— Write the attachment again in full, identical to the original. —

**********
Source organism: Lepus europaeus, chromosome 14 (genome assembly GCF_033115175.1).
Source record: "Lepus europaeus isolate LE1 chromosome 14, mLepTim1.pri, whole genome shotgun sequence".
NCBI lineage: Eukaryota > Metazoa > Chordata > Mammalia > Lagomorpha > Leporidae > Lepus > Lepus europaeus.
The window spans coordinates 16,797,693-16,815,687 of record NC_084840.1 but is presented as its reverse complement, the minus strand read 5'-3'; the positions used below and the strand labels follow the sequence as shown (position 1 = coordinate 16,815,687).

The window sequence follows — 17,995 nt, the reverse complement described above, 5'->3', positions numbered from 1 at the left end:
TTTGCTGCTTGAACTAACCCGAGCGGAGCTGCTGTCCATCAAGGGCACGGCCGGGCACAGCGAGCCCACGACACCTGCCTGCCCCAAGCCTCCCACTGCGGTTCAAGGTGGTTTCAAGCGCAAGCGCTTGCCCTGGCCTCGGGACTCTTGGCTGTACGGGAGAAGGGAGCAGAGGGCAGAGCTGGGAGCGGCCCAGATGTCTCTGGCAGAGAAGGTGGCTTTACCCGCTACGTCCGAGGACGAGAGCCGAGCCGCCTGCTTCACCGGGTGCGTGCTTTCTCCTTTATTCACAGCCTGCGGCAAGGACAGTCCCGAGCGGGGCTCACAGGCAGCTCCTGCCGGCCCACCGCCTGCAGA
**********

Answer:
Source organism: Lepus europaeus, chromosome 14 (genome assembly GCF_033115175.1).
Source record: "Lepus europaeus isolate LE1 chromosome 14, mLepTim1.pri, whole genome shotgun sequence".
NCBI lineage: Eukaryota > Metazoa > Chordata > Mammalia > Lagomorpha > Leporidae > Lepus > Lepus europaeus.
The window spans coordinates 16,797,693-16,815,687 of record NC_084840.1 but is presented as its reverse complement, the minus strand read 5'-3'; the positions used below and the strand labels follow the sequence as shown (position 1 = coordinate 16,815,687).

The window sequence follows — 17,995 nt, the reverse complement described above, 5'->3', positions numbered from 1 at the left end:
TTTGCTGCTTGAACTAACCCGAGCGGAGCTGCTGTCCATCAAGGGCACGGCCGGGCACAGCGAGCCCACGACACCTGCCTGCCCCAAGCCTCCCACTGCGGTTCAAGGTGGTTTCAAGCGCAAGCGCTTGCCCTGGCCTCGGGACTCTTGGCTGTACGGGAGAAGGGAGCAGAGGGCAGAGCTGGGAGCGGCCCAGATGTCTCTGGCAGAGAAGGTGGCTTTACCCGCTACGTCCGAGGACGAGAGCCGAGCCGCCTGCTTCACCGGGTGCGTGCTTTCTCCTTTATTCACAGCCTGCGGCAAGGACAGTCCCGAGCGGGGCTCACAGGCAGCTCCTGCCGGCCCACCGCCTGCAGA